For example, in some cases the author seems to be anti-phenomenological. The author writes: "Consider hearing, it is tempting to imagine we said something that transmitted to the other person, wherein fact we merely made sound/pressure waves that impacted their hearing mechanisms and physiology which then proceeded to interpret the physical events, and they 'heard what we said'. Apart from the grammatical mistakes, this seems to suggest that whatever the phenomenology is, it is the physiology that holds the truth.

Not a reasonable conclusion from the article, and model of perception, where I do stress psychological interpretation. If the person did not understand what was being offered, then say so, but to conclude things clearly not said nor overall implied is unreasonable.

Even given grammar, the sequence implied is clear: pressure waves, physiology, interpretation (which in the model of perception includes psychology). Second, it is also naive to dismiss physiology as providing ‘interpretation’, since the pressure wave is converted by our physiology into an internal event.

The author goes on to list three questions to be investigated - and none of these are phenomenological questions. Moreover, the general claims that the author makes are relatively standard views concerning the relation between organism and environment,

This is contradictory with later comments, where the referee points of original positions, albeit condemning them.
The position is not ‘relatively standard’, I know of no author offering clear definition of the necessary conditions for perception, a position summarised in this paper and developed fully in supporting papers at the web site.

and the physiological basis of perception - the details provided by the author suggest a somewhat atomistic analysis: "first, there is the generation of the perceptual field, then the impact of that field on the perceptual physiology of the observing species, then the processing of that perturbation by the physiology of the species and finally the interpretation of the events by the specific observer." I'm not sure that one can say except in a obscure way, that a perceptual field impacts the "physiology of the species" - I think this phrase is problematic. Any physiology that I've ever heard about belongs to an individual.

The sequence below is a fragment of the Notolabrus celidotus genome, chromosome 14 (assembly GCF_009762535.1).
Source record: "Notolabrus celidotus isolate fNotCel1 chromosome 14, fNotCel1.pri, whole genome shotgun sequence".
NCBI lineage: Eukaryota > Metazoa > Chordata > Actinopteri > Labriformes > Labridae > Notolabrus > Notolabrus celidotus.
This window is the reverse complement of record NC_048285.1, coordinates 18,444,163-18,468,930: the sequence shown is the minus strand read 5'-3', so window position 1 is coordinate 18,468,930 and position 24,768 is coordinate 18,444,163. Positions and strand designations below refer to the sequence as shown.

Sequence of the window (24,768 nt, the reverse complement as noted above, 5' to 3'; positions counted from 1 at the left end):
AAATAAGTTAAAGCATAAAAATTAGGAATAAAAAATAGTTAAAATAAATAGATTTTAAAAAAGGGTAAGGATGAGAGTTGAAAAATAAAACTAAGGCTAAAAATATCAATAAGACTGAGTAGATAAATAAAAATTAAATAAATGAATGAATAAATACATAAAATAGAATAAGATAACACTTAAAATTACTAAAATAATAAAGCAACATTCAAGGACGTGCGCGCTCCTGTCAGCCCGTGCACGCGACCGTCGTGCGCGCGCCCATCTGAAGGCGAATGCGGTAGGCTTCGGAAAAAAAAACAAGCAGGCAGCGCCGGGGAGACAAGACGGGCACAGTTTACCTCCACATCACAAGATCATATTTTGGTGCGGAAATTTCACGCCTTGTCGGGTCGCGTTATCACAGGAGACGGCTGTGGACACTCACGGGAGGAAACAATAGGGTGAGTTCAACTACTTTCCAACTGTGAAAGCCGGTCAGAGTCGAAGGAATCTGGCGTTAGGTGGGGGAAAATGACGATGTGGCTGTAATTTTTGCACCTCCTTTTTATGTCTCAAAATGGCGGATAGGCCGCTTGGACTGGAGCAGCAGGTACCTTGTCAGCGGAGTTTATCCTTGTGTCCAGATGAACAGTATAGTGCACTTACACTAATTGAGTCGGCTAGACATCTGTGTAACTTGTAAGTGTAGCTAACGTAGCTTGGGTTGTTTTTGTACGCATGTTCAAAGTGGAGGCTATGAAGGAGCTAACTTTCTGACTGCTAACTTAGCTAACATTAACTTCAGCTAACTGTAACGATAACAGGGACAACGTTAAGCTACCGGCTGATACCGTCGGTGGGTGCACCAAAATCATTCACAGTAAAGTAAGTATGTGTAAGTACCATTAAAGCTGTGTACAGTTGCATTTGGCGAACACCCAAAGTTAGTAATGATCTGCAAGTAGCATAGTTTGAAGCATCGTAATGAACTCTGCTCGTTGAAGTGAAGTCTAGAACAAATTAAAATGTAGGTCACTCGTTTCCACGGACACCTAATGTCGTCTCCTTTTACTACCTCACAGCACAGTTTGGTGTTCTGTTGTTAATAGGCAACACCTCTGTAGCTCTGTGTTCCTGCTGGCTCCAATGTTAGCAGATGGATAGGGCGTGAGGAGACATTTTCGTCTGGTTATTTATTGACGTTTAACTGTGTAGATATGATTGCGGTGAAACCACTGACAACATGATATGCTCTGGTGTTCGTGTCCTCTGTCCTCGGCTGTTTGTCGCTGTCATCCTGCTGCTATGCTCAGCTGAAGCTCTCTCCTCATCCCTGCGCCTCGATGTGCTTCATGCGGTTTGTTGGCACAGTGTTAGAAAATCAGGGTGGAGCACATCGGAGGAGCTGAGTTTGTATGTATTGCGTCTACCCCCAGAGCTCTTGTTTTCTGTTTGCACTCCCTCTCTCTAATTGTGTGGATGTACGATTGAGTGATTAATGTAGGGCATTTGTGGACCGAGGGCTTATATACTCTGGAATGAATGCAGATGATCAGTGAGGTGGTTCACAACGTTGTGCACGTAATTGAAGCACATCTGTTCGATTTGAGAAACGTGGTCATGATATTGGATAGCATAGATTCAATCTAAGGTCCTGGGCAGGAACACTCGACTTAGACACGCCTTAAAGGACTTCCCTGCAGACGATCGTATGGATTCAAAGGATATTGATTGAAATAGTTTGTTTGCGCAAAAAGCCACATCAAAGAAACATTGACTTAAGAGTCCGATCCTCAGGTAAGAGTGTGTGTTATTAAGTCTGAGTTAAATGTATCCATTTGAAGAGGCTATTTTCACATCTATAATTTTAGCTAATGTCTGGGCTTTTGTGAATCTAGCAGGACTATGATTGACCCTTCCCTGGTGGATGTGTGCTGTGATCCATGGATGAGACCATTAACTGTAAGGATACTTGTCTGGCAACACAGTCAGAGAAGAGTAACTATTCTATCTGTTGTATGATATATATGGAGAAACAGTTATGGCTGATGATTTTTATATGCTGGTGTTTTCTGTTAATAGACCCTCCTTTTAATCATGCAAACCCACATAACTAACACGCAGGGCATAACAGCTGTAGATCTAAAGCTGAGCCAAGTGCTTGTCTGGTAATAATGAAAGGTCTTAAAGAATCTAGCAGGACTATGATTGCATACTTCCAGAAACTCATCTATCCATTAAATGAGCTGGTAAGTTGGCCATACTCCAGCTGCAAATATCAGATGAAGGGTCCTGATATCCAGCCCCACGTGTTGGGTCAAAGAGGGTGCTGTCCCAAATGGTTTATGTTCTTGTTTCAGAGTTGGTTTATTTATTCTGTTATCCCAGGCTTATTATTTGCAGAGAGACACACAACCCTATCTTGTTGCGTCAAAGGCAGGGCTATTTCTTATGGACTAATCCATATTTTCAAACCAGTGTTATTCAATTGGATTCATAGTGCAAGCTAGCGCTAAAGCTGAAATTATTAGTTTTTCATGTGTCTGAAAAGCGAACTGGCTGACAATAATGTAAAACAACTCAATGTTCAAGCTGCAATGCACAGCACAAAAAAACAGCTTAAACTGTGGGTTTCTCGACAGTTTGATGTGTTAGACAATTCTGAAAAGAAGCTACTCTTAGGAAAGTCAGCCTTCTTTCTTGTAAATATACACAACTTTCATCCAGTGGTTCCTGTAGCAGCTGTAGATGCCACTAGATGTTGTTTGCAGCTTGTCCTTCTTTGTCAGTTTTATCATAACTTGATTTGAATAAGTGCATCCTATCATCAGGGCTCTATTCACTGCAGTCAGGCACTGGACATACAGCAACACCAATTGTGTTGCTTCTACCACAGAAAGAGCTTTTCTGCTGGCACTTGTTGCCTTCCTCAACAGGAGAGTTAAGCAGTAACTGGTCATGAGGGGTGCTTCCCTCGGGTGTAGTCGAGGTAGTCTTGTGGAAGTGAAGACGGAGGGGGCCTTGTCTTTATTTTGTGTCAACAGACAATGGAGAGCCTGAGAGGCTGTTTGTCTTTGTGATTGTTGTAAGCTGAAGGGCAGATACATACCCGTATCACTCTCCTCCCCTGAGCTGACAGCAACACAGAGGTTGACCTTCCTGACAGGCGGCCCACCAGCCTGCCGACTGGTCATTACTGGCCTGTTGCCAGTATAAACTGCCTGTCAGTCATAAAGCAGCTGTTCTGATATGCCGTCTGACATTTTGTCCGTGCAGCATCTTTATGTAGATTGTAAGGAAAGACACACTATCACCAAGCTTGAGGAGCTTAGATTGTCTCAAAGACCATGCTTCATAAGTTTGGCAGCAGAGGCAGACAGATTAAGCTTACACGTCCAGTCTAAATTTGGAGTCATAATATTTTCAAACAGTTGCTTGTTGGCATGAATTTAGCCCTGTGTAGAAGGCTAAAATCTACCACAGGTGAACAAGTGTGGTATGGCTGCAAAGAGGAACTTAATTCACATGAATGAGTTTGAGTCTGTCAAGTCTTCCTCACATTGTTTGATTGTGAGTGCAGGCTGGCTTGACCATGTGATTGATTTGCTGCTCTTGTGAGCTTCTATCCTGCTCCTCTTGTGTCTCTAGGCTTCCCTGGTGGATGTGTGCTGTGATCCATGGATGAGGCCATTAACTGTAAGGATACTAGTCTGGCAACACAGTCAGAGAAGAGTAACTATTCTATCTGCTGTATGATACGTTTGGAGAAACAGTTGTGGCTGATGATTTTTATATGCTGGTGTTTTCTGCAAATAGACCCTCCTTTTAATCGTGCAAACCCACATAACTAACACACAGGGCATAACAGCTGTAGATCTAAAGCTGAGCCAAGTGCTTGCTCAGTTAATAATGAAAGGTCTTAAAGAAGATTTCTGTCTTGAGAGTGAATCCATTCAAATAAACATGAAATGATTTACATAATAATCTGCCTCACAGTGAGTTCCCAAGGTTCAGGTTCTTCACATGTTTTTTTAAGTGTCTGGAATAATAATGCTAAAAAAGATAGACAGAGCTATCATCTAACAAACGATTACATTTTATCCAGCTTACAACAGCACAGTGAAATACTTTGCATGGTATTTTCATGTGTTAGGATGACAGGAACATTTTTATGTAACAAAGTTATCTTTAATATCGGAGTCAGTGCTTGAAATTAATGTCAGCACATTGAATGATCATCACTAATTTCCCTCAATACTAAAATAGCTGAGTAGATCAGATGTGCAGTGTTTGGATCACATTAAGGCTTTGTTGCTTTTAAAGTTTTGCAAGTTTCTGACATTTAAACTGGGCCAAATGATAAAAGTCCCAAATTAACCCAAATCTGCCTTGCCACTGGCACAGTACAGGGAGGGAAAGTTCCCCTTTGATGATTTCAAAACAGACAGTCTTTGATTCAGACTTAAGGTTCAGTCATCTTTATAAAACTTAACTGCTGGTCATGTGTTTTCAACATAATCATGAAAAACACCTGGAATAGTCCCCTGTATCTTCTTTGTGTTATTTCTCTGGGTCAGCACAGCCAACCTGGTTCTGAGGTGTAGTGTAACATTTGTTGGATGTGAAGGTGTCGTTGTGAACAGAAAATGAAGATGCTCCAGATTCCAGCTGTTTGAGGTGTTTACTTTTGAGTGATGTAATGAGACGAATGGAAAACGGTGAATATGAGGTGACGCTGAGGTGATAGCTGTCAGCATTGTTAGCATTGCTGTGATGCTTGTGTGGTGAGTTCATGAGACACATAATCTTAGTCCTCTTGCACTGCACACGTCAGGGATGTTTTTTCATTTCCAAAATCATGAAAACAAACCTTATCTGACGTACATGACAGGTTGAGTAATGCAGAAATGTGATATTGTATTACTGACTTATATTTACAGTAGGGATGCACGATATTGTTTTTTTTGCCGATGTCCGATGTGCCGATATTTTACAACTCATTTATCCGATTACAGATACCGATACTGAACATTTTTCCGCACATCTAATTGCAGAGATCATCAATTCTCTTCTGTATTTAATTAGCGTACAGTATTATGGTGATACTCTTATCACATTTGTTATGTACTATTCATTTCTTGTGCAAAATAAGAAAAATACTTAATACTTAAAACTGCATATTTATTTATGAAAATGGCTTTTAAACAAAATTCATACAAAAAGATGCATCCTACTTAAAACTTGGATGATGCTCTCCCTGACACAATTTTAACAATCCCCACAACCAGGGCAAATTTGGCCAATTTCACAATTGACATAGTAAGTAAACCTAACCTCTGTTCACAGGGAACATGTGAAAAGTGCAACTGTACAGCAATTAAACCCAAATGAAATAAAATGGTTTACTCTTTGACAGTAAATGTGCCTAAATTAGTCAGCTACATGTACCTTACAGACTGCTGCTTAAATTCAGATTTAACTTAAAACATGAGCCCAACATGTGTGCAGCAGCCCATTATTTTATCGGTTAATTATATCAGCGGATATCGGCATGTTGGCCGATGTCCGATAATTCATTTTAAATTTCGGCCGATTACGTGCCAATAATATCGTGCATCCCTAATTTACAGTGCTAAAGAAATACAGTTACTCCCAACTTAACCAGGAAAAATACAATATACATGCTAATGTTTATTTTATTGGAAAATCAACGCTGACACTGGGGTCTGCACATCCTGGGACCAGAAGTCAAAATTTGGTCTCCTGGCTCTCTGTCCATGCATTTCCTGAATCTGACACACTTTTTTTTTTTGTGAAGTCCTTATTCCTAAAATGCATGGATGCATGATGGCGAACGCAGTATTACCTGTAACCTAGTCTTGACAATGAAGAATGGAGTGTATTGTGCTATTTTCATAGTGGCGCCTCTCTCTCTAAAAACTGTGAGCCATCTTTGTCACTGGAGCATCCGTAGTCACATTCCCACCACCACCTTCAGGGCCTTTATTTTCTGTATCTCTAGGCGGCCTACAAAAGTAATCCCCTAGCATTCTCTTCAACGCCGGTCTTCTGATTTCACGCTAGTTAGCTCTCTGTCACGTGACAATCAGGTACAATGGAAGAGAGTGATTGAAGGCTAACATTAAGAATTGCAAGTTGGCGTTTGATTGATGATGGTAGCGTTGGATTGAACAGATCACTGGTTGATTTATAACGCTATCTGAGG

Problematic or not, the physiological structures of a rat and snake are quite different from that of humans. It will follow that the perceptual structures interacting with perceptual fields will be quite different for each of these species, hence the use of the term seems to me to be reasonable, if different from what this editor seems to have experienced. The referee seems to be struggling to move beyond their pre-dispositions and pre-existing prejudices, not the least of which is rejection of any form of thinking that does not fit their immediate thought patterns.

The definition of the term 'perceptual field' suggests that it is a subject-independent piece of "reality." This is neither a phenomenological definition nor a standard psychological understanding.

I can see no way where a field of photons in space in any way necessarily involves any species, it is and is only a field of photons, and the use of 'perceptual field' as a generic phrase emphasises the impact on species with appropriate physiological structures. This is an essential separation of the impact of the environment and the species, the term ‘perceptual field’ then specifying aspects of the environment able to interact with the perceptual structures within species, these structures of course evolving in relation to the said perceptual fields, hence evolution is not something separate from perception.